The birth of the Occupy Wall Street protest movement last September helped return America's rising inequality to a dominant place in the public eye. Though most rhetoric has focused on the growing rift between the 1% and everyone else, here comes a book to warn that the most shocking story may be the rise of those even higher up the socioeconomic ladder.
According to writer Chrystia Freeland, the gap between the super rich and everyone else is wider today than it's been since the Gilded Age, the late 19th-century period when dishonest financial titans amassed eye-popping wealth from the country's industrialization, and income taxes did not yet exist.
In the 21st century, who are the super-wealthy and how did they amass their fortunes? In "Plutocrats: The Rise of the New Global Super Rich and the Fall of Everyone Else," Freeland gets financially intimate with a new breed of global billionaires and details the economic and political forces that have helped them rise above the rest of us.
Unlike the rich of yesteryear, today's titans are mostly self-made, and in an era of globalization, increasingly impervious to national borders. As Freeland writes, "they are becoming a transglobal community of peers who have more in common with one another than with their countrymen back home."
Freeland, a veteran financial reporter and digital editor at Thomson Reuters, draws on two decades of covering the global business elite to reveal a portrait of the ultra-rich that few other journalists have had the access to capture.
In Freeland's view, it is not individual plutocrats, per se, who should be held accountable for rising inequality. For the most part, they have been in the right place at the right time to capitalize on larger economic forces and public policy decisions that have enabled the very rich to "tilt the rules of the game in their favor."
She is far from a champion of the global plutocracy. But her interviews with several of its most visible members -- from Eric Schmidt, former CEO of Internet giant Google, to jailed Russian oligarch Mikhail Khodorkovsky – put human faces on the individuals, mostly men, who have risen to the height of global affluence.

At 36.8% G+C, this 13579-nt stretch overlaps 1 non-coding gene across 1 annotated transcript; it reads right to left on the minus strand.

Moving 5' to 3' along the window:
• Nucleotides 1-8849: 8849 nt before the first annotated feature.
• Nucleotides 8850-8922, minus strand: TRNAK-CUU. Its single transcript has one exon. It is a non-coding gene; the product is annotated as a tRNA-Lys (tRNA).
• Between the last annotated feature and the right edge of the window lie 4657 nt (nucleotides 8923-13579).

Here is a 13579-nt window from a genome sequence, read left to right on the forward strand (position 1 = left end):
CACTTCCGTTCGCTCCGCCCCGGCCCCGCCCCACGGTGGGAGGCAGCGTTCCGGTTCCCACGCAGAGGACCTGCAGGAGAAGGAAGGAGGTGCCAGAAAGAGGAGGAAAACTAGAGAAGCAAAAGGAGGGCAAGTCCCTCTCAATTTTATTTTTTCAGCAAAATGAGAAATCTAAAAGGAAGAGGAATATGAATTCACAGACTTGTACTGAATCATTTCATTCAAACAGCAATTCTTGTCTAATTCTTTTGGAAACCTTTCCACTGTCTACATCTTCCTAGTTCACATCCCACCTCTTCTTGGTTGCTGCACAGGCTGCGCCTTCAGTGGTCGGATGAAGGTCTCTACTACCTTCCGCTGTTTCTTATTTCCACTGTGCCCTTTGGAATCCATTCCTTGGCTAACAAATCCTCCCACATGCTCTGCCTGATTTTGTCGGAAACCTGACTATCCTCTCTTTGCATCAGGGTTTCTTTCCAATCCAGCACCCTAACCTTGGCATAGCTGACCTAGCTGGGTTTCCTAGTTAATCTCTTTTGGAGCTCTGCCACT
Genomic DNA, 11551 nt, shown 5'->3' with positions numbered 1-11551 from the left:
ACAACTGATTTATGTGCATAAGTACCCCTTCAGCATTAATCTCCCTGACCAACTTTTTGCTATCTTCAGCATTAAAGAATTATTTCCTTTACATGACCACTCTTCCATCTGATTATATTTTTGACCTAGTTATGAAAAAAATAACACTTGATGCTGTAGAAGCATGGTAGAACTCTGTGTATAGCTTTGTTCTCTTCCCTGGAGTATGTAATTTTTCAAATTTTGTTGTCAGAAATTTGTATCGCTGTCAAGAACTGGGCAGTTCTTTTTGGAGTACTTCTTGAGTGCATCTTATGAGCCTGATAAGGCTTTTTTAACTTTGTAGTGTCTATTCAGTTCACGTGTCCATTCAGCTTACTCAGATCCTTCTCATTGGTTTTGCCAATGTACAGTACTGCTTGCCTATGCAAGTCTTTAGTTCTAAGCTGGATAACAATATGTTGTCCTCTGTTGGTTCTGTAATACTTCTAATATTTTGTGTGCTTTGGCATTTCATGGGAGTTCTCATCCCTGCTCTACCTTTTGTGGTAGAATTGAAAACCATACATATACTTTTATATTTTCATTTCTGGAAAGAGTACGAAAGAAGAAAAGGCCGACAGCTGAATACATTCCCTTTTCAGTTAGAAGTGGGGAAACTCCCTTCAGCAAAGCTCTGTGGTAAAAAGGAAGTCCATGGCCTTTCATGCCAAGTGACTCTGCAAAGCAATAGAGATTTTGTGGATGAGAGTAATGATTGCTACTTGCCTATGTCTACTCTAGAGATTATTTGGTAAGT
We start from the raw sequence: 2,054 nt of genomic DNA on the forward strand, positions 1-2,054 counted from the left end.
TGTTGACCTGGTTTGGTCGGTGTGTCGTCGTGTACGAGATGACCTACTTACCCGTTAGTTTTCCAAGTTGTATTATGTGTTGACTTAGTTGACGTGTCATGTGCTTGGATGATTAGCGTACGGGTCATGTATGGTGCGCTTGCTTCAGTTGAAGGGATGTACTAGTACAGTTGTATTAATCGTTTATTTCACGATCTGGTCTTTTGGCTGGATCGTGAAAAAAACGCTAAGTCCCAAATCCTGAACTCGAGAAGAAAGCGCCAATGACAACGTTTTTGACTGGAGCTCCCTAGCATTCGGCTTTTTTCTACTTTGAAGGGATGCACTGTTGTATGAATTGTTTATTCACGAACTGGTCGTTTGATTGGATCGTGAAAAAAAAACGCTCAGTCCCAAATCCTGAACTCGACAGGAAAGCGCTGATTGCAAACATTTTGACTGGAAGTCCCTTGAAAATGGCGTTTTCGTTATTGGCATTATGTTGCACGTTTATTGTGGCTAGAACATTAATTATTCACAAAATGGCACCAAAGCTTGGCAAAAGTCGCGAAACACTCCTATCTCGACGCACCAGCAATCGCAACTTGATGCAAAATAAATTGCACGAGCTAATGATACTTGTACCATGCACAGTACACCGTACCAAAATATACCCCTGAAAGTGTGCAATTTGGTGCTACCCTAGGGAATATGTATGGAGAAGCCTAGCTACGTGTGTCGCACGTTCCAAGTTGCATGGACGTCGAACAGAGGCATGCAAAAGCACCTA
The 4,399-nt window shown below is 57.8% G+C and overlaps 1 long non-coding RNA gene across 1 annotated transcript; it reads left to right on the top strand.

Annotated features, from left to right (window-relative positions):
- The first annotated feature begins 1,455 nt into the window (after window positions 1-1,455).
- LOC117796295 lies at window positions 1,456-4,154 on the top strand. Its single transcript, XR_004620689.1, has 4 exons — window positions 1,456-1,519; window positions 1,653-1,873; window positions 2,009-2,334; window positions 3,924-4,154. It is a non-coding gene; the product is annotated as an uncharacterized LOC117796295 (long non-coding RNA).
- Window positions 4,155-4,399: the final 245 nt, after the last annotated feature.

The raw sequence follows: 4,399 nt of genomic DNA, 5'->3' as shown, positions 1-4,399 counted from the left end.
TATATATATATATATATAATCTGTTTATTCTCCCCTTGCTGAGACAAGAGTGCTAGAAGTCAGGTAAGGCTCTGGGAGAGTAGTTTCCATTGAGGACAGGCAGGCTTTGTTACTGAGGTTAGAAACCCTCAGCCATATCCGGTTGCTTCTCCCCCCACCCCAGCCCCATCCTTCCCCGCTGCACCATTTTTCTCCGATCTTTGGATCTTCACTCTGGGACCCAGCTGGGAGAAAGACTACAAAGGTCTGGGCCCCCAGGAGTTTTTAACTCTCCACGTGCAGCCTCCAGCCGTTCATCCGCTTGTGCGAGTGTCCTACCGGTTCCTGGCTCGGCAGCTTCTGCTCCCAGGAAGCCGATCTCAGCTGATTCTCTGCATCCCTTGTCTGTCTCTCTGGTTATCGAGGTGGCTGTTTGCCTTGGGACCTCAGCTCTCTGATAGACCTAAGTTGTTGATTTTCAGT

In the United States, technology advances and globalization, which helped perpetuate economic stagnation among the middle class, are an important part of the story. Yet, a shift in public policy has been just as crucial in eroding what Freeland calls the "Treaty of Detroit:" the post-World War II era of high taxes, strong unions, and high minimum wages that for a while shrank the gap between the 1% and everyone else.
Since the late 1970s, Freeland explains, tax cuts and other forms of economic liberalization have reversed the tide in favor of the wealthy. This is particularly true in finance, where the creation and marketing of increasingly complex financial instruments -- spurred by deregulation -- allowed America's biggest banks, and their executives, to reap larger and larger windfalls.
"Much of the story of the rise of the 1%, and especially of the 0.1%," Freeland writes, "is the story of the rise of finance."
As Plutocrats explains, the extreme wealth of America's top financiers is a cautionary tale of so-called "rent seeking," an economic term describing enrichment through reallocation rather than the creation of wealth. This phenomenon is by no means unique to the U.S.
Take a look at China's National People's Congress. As the country evolves into an urbanized industrial superpower, China is becoming rife with rent-seeking billionaire legislators who are growing rich through ties to the state apparatus. In China, however, the enrichment of elites has coincided with a dramatic rise in the average citizen's living standards, which has not been the case in 21st-century America.
Freeland argues that this is the most worrisome aspect of the rise of the plutocrats: that America, long a land of economic opportunity, will increasingly veer toward oligarchy, with avenues for advancement shut off by elites who are determined to maintain their hold on power and "tempted to pull up the ladder they climbed to the top."
This shift away from a democratic, politically inclusive society, Freeland warns, would not be unprecedented among a major global power. A similar fate, she explains, befell 14th-century Venice, once the richest city in Europe. After prospering through policies that promoted social mobility, Venice fell into decay once the reigning elite used their wealth to shut out other would-be competitors – an era known as La Serrata, or the closure.
Unlike some critics on the left, Freeland does not vilify her super-rich protagonists – a nonpartisan approach that helps make Plutocrats harder to ignore. But her warning that the U.S. may someday face a Serrata of its own is a message – however uncomfortable – that Americans may want to heed, particularly at a time when the nation's economic future is so uncertain.